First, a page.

A very simple example of a JNDI browser allows a user to "walk" through a namespace, viewing the atomic names at each step along the way. The browser prints a "*" to highlight the name of each Context , thus telling the user where he can go next. 1

// Start at the top -- the initial context.
Context ctx = new InitialContext();
while (ctx != null) {           // display one level
    NamingEnumeration   items = ctx.list();
    while (items.hasMoreElements()) {
        NameClassPair item = (NameClassPair)items.next();
        if (isContext(item.getClassName())) {
            System.out.print("*");
        } else {
            System.out.print(" ");
        }
        System.out.println(" " + item.getName());
    }
    // Take the next step down into the namespace.
    String target = input.readLine();
    try {
        ctx = (Context)ctx.lookup(target);
    } catch (NamingException e) {
        // handle error
    } catch (ClassCastException e) {
        // not a context; cannot traverse
    }
}

7.5 Network Printing

An important function of a printing service is to provide a means for its human users to easily discover and select printers in the network. An application that needs to print, or the machine on which it runs, should not have to be configured each time a new printer is added to the network. The scope of network access to printers may range from a workgroup to global. The printing service can use the directory to provide this capability.

Assume that printers are represented by a Printer interface. One of the methods in it could be print() which, when given an InputStream , will read data from InputStream and print it on the printer represented by this instance of Printer.

interface Printer {    
        void print(InputStream data) throws PrinterException;   
        ...
}

A user selects a printer using a logical printer name, either explicitly or through default settings. For example, the user might have specified a default printer to use for all his applications, which is overridden only when he explicitly specifies another printer to use. The application that is accepting the print request takes the printer name and looks it up in the directory service. The application expects to receive as the result an object that implements the Printer interface.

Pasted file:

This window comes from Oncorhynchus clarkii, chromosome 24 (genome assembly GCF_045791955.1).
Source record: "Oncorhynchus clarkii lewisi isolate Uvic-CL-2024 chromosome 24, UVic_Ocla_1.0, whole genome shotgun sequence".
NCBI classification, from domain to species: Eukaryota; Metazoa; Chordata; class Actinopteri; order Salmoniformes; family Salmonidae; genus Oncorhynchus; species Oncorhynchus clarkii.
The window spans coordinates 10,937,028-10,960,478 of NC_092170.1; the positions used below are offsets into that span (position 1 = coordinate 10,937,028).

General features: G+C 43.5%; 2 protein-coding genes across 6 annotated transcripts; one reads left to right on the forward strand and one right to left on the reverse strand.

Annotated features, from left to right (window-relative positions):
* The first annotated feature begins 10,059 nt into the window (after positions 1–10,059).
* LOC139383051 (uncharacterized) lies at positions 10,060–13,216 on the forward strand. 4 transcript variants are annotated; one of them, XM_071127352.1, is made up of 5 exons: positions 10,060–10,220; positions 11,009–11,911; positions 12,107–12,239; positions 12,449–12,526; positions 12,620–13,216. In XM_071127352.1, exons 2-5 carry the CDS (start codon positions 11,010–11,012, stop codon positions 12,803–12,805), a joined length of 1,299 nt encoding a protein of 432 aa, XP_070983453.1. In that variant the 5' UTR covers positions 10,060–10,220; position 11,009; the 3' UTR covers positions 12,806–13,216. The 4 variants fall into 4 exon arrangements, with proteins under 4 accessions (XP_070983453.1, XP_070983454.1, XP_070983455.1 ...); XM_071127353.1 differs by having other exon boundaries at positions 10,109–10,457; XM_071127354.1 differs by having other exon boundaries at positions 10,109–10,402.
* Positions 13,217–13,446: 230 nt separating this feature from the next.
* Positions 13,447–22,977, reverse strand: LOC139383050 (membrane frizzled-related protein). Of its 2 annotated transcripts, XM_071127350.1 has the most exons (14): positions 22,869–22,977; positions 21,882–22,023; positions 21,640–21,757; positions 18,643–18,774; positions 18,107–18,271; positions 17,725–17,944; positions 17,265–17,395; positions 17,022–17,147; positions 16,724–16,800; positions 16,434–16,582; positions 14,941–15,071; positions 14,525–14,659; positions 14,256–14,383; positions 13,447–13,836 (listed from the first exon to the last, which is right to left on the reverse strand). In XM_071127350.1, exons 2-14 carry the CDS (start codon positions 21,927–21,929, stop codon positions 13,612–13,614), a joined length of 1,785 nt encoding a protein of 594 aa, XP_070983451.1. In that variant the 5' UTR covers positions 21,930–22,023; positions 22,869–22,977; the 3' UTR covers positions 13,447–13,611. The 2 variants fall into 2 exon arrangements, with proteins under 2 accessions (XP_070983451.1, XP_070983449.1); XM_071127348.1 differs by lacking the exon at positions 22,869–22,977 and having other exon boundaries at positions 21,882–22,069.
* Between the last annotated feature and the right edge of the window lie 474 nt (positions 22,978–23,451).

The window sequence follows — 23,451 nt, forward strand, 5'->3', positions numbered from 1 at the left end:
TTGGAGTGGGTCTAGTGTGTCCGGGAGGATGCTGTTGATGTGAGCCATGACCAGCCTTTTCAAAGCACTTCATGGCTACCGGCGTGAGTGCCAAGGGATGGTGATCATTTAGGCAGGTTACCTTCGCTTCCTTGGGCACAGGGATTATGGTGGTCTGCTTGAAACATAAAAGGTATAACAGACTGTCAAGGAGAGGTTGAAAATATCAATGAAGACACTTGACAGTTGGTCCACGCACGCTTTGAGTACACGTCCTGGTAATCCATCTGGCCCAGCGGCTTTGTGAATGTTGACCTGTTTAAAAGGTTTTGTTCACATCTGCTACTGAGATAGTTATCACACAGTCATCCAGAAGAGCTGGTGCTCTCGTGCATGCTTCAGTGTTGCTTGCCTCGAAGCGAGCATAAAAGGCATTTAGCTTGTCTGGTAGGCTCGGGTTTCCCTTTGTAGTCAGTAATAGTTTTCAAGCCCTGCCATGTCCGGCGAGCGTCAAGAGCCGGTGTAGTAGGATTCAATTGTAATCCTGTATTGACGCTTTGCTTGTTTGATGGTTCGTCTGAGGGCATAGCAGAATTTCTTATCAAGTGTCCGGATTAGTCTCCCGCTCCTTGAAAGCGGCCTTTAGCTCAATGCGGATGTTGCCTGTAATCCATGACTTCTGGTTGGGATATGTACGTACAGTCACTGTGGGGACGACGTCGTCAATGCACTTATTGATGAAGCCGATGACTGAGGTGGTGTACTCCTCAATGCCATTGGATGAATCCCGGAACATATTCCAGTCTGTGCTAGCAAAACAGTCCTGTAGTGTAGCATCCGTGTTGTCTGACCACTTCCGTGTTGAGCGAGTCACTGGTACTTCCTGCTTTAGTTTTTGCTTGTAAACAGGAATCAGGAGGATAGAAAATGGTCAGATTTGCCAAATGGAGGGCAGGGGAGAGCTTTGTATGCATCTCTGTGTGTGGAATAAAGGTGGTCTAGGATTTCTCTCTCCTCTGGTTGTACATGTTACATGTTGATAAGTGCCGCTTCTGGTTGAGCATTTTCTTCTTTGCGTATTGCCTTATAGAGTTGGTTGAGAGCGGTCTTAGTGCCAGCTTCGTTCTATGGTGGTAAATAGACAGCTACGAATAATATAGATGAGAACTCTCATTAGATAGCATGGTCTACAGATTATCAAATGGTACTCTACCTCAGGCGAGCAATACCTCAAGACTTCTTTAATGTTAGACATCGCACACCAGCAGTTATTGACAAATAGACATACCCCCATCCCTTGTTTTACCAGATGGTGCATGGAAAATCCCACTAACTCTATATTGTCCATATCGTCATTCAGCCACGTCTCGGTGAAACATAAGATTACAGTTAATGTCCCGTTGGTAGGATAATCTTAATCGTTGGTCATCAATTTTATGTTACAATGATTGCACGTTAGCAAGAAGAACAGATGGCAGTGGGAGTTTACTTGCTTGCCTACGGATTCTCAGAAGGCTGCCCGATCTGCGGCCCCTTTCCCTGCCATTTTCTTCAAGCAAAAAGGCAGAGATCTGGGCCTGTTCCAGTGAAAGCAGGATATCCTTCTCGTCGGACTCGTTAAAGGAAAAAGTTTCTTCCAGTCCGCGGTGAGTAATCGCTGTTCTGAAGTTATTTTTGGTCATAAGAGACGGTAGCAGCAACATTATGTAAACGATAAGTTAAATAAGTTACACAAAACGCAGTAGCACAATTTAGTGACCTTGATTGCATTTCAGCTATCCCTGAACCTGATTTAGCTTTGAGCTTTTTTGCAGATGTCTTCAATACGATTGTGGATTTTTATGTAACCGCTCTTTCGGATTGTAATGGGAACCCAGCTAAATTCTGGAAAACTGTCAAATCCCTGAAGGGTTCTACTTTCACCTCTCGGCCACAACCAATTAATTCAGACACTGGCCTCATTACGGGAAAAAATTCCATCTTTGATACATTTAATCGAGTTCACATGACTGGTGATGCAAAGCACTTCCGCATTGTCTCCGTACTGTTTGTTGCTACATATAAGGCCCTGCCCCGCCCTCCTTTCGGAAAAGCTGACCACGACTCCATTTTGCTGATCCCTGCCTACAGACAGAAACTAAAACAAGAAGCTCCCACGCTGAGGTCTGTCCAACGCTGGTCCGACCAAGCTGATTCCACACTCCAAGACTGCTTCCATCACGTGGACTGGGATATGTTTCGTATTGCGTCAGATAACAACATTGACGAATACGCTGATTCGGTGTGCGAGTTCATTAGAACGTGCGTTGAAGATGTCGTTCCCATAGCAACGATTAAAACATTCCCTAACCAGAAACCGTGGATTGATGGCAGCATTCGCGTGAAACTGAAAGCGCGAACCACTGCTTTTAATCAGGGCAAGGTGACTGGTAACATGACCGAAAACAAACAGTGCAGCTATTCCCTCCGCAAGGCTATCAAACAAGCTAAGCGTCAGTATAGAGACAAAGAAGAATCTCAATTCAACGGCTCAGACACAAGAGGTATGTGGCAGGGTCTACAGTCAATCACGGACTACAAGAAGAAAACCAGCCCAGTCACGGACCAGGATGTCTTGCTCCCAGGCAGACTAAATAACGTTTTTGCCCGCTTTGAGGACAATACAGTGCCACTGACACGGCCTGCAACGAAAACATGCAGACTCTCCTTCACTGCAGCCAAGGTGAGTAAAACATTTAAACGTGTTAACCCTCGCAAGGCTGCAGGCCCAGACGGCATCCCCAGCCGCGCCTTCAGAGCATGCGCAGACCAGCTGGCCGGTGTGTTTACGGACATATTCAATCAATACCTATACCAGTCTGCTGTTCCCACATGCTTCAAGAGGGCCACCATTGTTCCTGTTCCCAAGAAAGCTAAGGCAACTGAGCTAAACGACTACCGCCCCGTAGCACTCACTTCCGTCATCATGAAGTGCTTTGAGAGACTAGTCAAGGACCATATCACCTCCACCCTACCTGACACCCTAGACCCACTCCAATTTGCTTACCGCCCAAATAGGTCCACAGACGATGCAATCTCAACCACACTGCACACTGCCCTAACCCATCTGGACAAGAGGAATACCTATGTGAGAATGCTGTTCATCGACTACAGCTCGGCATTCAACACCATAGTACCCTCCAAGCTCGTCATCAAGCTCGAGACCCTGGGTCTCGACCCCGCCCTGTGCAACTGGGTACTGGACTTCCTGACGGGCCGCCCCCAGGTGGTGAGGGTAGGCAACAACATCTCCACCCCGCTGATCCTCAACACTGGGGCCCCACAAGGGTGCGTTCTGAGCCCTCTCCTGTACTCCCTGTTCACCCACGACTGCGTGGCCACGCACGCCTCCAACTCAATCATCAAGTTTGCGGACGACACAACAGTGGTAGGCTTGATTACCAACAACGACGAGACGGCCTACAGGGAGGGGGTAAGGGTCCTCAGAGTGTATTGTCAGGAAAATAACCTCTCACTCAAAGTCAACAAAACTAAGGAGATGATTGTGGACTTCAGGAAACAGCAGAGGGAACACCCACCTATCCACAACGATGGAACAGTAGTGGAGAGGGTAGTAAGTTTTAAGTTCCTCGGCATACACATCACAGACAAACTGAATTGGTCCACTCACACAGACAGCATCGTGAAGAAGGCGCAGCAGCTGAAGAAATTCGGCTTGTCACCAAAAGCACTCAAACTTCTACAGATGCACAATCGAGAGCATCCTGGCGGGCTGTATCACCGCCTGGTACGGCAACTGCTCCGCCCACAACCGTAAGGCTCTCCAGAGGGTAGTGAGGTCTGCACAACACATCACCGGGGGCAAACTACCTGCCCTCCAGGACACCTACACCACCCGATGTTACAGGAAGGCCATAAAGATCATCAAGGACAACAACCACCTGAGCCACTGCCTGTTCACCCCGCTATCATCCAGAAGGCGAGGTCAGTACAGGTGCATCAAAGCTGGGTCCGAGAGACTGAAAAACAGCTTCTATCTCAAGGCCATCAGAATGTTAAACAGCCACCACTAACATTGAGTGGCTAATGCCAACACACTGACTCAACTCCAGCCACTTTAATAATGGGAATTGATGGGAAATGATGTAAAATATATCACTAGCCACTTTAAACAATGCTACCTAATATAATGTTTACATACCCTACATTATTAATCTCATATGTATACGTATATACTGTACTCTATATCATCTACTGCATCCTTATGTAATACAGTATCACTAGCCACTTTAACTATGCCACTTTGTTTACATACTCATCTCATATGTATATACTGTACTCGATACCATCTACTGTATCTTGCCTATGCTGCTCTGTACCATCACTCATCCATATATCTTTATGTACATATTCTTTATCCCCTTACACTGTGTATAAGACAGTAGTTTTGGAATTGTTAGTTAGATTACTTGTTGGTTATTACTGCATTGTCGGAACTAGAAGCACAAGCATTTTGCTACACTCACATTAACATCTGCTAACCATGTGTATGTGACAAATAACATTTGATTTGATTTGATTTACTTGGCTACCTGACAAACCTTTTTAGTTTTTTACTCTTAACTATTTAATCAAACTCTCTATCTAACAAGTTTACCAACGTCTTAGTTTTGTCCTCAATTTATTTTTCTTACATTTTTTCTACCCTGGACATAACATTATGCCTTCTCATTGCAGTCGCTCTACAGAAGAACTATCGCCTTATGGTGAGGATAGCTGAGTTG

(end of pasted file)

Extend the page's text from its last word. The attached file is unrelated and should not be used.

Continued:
void myAppPrint(String printerName, String fileName) throws IOException {
    try {
        DirContext ctx = new InitialDirContext();
        Printer prt = (Printer) ctx.lookup(printerName);
        prt.print(new FileInputStream(fileName));
    } catch (NamingException e){
        System.err.println("Could not locate printer: " + e);
    } catch (ClassCastException e) {
        System.err.println(printerName + "does not name a printer");
    }
}

7.5.1 Browsing and searching for printers

Selecting a printer by explicitly giving its name is but one way of identifying a printer. The user can also use the directory to see the different printers available (browsing), or to search for printers with particular attributes. For example the user can ask the directory to list all the printers on the second floor of building 5 in the Mountain View campus, or search for all color laser printers with 600dpi resolution. From the application's perspective, just as lookup() returned a Printer object, the list and search operations also provide the same capability of returning Printer objects that the application could use to submit print requests.


1. The isContext() method used in the example is not part of JNDI. It is a method that must be provided by the application.